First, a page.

Meet the Characters (found only in Part 1) is where the characters are introduced and important notes are made such as:  Mr. Week is only ever seen with Mrs. Week.  After the characters are introduced we are presented with the first of several Times Tales Game Show:  Beat the Clock.  For this segment your student attempts to name the characters before the time runs out.
Learn the Stories:  here we are told the story for each multiplication problems of the uppers tables.  The tales are first shown in a story book, with a written and spoken sentence.  This is followed by a short animation of the same tale and again the tale is repeated, for a final memory trigger,  as we go back to the storybook.
The tales of the upper 9's table is shown in a free download from the website!
Story Quiz is the next step where the student(s) are presented with a Times Tales Game Show:  Beat the Clock.  Students are given 3-4 seconds to answer questions about the tales they have just learned; such as:  What did the Treehouses grow and how many each?
The next step is You're the Storyteller.  Here the child tells back the story by pausing the video when prompted, saying the story, and then un-pausing to check his/her answer.  The characters are presented on the right side of an open book and the answer is presented on the left.
Now it is time to Practice the Flashcards.  The student is once again asked to pause the video at the prompt, say the answer to the flashcard shown, and then up-pause to check answer.  The flashcard is presented with the characters, then the answer is shown as the regular number format.
Next is Flashcards.  This step is different in that it is another Times Tales Game Show:  Beat the Clock.  Here the characters are replaced with regular numbers and we are asked to say the answer before the time runs out.  After the multiplication there is a Division Challenge where students are asked "what is missing?"
My son panicked a bit at the Division Challenge as he has never (at age 9) been presented with a division problem before.  I paused the video, even though there wasn't a prompt, and gave him more time to think about it and as he'd answer I'd un-pause for the answer.  The look on his face as he realized he could do the Division Challenge was priceless.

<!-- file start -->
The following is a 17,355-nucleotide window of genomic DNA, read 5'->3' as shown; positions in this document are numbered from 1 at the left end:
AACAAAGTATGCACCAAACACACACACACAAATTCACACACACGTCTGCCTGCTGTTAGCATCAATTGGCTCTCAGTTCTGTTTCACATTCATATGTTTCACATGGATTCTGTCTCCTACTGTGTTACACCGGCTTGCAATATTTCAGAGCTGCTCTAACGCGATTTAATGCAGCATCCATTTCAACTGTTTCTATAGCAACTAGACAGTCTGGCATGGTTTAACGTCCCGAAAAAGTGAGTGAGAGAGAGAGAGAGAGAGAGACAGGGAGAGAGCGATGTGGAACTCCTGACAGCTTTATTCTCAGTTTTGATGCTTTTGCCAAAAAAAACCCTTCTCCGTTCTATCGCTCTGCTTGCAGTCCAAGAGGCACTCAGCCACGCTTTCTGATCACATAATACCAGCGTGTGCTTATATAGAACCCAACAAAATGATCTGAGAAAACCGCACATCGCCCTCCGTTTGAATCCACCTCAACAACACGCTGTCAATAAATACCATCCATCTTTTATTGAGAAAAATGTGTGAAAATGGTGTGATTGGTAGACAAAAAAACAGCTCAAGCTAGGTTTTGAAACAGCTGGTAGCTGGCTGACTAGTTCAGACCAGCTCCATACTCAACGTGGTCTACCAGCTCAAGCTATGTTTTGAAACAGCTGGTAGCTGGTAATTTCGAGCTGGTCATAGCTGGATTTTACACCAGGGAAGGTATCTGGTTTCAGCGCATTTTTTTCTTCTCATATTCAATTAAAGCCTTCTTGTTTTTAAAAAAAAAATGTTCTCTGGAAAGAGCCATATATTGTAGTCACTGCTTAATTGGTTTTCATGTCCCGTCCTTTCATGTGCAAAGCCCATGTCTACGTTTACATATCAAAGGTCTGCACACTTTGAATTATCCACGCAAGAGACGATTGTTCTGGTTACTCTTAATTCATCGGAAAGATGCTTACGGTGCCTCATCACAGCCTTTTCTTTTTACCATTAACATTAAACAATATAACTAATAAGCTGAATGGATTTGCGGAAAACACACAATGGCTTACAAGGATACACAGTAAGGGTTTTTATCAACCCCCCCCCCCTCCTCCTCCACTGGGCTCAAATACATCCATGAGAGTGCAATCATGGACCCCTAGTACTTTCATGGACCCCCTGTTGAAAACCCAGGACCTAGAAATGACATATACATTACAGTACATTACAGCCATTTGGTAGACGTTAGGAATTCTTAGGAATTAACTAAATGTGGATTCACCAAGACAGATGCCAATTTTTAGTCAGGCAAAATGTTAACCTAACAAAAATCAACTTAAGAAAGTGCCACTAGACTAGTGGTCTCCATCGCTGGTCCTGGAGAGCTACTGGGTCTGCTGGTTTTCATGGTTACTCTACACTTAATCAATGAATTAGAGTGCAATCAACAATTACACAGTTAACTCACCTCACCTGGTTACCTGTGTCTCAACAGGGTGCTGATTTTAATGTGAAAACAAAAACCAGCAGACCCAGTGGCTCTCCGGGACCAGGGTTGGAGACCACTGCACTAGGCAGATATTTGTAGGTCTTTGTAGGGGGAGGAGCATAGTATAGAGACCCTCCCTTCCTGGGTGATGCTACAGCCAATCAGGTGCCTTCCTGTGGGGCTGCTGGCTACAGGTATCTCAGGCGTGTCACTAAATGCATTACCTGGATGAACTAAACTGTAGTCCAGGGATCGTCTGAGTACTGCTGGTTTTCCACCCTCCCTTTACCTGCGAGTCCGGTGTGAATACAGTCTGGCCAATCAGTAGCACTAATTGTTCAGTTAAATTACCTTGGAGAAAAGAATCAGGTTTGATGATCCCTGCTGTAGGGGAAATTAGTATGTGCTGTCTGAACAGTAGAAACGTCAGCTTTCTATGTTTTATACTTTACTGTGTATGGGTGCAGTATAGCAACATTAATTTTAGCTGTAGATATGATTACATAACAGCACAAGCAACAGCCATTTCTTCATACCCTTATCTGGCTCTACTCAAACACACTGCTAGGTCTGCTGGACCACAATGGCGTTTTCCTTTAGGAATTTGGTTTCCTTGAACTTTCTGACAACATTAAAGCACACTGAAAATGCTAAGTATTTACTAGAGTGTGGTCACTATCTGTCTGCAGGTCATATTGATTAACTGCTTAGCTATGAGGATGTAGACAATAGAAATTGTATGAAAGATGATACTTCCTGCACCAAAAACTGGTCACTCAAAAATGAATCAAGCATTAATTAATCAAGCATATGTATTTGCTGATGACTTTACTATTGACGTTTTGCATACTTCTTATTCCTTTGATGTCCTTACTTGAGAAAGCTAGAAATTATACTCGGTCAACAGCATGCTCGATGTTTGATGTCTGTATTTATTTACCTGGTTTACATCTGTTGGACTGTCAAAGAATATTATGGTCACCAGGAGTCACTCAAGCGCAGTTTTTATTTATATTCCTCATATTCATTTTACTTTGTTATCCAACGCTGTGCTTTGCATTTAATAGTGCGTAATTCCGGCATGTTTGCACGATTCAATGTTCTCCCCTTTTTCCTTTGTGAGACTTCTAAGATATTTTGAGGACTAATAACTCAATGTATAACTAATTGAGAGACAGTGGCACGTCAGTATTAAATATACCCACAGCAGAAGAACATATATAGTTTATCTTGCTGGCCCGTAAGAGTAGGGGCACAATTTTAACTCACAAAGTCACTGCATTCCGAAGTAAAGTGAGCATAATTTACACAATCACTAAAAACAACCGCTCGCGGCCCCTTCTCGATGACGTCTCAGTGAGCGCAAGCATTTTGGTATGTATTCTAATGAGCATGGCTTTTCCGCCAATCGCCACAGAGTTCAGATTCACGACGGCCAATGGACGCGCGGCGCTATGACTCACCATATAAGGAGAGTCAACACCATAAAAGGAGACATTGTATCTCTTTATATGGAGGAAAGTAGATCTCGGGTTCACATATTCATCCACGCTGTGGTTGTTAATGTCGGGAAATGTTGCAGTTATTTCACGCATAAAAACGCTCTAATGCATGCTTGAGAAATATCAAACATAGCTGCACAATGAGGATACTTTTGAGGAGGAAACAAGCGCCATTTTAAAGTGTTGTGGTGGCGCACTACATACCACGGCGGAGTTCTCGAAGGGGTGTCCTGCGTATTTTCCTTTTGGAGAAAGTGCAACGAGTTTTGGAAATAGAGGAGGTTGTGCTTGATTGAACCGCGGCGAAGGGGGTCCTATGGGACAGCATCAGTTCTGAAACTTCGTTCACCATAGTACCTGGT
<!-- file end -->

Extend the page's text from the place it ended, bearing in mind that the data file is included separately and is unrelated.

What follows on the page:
Final Step!  Written Test.  In this final step your student is congratulated on a job well done and asked to practice with the printables and take the practice and final written tests.
Our Thoughts
We gave this a try because my son's reluctance to do math has him behind his neighborhood friends.  Where he's still learning addition, they've moved on to multiplication and were keen on letting him know how little he knew.  I wanted him to have a good confidence boost with a fun and encouraging time at learning his times tables and Times Tales has certainly fulfilled that desire.
My 9 year old learned his upper times tables quickly - I'd day about a week for each Part - and he learned them with 100% accuracy.  He was so pleased with himself when he gave me his first written test and they were all correct.  His first time!!
I asked my son how he liked Times Tales and his answer was this:  "pretty good!  At first I thought it was really easy because it was only videos, and then it got a little harder because we have to say what is missing in the tales; but, when you say [what's missing], it's the answer!   Such as 7x8 is 56!!  And you have to go through a first level which is easy.  And 2nd level which is only a little harder.  It was fun and a neat way to learn."
To see other reviews of Times Tales by Trigger Memory Co., click the banner below: 
Times Tales by the The Trigger Memory Co REVIEW

Looking for Log Hotels

It's still pretty chilly here in Ontario, but we've been managing to get out and see if we can find any signs of life now that most of the snow is gone.
We recently read a really good "living" book, Log Hotel by Anne Schreiber.  It was recommended as part of an activity for supplemental science we've been doing, EdTechLens.  The book is hard to find so we got it with our interlibrary loan.
Following the books example we set out to find various states of decomposition in logs and see the signs of new life - even though right now everything is still in hibernation - and to see if we could find any nests. 
We actually found far more than I was expecting.  I love our little conservation area!
This (above) was a rare time Daddy got to teach.  He was showing how this tree was very rotted and was soon going to fall.  It already had signs of being a "Log Hotel", and wasn't even on the ground yet!
A hollowed out log and a log with insect trails!
Super neat natural playscape at the conservation area.